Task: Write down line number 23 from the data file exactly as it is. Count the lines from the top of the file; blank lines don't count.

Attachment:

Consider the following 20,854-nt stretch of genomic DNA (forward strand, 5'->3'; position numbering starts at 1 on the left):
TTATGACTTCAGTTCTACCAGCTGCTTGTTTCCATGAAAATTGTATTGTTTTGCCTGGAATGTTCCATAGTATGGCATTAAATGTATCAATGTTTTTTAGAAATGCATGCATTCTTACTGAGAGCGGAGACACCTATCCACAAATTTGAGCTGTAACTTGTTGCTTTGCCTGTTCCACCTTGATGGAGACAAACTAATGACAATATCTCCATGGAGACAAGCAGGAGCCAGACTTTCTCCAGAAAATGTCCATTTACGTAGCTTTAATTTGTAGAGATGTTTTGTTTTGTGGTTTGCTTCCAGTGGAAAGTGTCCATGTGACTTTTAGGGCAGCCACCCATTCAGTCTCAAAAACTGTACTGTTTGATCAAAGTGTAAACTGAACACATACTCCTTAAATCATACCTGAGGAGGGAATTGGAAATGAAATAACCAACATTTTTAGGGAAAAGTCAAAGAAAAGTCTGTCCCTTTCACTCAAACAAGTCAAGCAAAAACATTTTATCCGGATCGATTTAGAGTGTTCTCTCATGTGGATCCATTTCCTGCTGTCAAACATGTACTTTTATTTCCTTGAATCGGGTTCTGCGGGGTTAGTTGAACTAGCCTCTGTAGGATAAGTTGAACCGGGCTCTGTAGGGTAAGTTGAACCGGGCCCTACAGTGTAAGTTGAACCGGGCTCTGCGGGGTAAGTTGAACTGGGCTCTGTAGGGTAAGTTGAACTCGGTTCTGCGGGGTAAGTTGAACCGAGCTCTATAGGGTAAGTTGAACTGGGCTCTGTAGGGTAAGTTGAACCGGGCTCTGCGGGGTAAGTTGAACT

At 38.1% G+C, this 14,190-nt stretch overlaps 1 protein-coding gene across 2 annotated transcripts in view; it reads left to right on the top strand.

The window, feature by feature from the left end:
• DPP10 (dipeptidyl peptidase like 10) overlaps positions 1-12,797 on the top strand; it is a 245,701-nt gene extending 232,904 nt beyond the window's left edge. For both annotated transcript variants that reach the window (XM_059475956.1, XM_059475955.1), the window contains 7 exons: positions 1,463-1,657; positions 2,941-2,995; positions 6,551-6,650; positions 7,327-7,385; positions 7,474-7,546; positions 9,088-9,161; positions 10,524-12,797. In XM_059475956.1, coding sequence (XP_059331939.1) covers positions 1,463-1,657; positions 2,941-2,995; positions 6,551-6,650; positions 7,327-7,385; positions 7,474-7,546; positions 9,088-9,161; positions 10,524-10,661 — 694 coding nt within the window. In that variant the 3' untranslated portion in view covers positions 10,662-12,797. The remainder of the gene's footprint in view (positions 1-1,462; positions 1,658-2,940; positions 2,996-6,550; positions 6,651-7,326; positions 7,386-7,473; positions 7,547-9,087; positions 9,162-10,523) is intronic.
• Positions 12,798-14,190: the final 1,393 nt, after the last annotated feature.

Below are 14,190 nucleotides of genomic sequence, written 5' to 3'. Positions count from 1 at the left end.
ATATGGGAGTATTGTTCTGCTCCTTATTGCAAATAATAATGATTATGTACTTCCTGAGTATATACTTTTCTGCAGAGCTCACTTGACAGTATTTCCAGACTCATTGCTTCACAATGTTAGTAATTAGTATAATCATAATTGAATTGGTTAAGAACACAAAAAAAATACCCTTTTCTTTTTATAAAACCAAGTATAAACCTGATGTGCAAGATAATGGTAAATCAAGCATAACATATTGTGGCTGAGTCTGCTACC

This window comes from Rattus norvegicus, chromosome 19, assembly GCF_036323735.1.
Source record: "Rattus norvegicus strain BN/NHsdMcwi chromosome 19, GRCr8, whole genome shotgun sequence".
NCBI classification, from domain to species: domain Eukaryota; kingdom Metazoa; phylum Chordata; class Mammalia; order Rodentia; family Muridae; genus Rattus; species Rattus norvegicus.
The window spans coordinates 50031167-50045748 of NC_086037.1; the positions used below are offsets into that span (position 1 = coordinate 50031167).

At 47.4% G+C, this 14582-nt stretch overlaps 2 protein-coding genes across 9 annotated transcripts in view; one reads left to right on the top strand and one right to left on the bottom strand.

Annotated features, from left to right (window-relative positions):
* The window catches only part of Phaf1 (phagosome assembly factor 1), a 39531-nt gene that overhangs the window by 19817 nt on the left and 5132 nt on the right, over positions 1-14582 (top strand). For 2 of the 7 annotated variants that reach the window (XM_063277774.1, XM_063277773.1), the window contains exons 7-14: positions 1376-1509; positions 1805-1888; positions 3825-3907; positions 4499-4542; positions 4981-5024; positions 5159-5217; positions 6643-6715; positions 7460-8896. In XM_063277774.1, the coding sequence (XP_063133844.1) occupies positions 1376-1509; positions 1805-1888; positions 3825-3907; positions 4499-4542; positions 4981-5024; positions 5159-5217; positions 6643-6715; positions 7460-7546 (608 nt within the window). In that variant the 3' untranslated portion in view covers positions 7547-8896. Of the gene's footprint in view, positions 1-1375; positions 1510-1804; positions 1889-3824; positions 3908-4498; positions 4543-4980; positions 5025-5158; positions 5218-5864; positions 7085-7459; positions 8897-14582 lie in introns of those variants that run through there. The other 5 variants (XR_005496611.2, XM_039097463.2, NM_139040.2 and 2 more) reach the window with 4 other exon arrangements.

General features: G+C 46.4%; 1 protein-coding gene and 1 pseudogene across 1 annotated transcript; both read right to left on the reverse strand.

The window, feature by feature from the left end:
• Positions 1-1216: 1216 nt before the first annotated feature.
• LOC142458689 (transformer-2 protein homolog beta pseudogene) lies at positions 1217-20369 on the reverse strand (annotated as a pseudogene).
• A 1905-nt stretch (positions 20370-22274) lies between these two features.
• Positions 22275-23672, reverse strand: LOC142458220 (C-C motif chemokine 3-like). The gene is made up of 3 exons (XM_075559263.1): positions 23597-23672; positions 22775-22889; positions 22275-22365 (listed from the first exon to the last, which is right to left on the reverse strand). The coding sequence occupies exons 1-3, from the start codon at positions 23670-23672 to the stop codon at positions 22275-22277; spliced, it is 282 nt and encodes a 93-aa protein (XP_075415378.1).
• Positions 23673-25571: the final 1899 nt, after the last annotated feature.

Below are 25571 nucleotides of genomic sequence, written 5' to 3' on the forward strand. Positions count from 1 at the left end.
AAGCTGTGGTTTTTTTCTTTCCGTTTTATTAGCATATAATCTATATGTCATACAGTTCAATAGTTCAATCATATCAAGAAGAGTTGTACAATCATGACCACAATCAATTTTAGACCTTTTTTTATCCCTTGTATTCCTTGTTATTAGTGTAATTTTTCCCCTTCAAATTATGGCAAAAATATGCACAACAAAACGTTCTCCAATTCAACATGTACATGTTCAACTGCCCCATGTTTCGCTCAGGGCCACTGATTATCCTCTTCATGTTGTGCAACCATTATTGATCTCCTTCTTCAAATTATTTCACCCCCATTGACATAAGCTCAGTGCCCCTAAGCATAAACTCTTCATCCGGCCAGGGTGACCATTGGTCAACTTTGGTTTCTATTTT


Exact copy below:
Below are 25571 nucleotides of genomic sequence, written 5' to 3' on the forward strand. Positions count from 1 at the left end.